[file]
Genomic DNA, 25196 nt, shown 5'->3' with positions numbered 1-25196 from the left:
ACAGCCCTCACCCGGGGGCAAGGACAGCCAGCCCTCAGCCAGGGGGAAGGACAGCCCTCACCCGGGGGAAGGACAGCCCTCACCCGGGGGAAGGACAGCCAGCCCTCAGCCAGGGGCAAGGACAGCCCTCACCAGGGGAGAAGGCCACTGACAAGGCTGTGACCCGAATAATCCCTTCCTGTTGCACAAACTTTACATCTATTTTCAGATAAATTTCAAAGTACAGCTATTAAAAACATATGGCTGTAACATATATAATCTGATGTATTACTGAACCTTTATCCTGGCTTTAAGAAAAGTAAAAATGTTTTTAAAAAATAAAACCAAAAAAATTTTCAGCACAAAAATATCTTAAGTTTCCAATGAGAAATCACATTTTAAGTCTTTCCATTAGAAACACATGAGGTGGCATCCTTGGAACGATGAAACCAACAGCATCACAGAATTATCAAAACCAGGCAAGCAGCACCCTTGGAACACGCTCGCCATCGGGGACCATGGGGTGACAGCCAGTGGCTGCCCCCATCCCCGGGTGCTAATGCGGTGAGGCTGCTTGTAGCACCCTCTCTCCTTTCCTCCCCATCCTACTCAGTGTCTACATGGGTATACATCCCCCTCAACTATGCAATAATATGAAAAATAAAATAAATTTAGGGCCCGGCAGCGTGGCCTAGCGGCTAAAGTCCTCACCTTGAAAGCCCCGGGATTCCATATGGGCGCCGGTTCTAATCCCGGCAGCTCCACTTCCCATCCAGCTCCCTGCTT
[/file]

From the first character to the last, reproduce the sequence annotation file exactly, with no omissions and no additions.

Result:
Genomic DNA, 25196 nt, shown 5'->3' with positions numbered 1-25196 from the left:
ACAGCCCTCACCCGGGGGCAAGGACAGCCAGCCCTCAGCCAGGGGGAAGGACAGCCCTCACCCGGGGGAAGGACAGCCCTCACCCGGGGGAAGGACAGCCAGCCCTCAGCCAGGGGCAAGGACAGCCCTCACCAGGGGAGAAGGCCACTGACAAGGCTGTGACCCGAATAATCCCTTCCTGTTGCACAAACTTTACATCTATTTTCAGATAAATTTCAAAGTACAGCTATTAAAAACATATGGCTGTAACATATATAATCTGATGTATTACTGAACCTTTATCCTGGCTTTAAGAAAAGTAAAAATGTTTTTAAAAAATAAAACCAAAAAAATTTTCAGCACAAAAATATCTTAAGTTTCCAATGAGAAATCACATTTTAAGTCTTTCCATTAGAAACACATGAGGTGGCATCCTTGGAACGATGAAACCAACAGCATCACAGAATTATCAAAACCAGGCAAGCAGCACCCTTGGAACACGCTCGCCATCGGGGACCATGGGGTGACAGCCAGTGGCTGCCCCCATCCCCGGGTGCTAATGCGGTGAGGCTGCTTGTAGCACCCTCTCTCCTTTCCTCCCCATCCTACTCAGTGTCTACATGGGTATACATCCCCCTCAACTATGCAATAATATGAAAAATAAAATAAATTTAGGGCCCGGCAGCGTGGCCTAGCGGCTAAAGTCCTCACCTTGAAAGCCCCGGGATTCCATATGGGCGCCGGTTCTAATCCCGGCAGCTCCACTTCCCATCCAGCTCCCTGCTT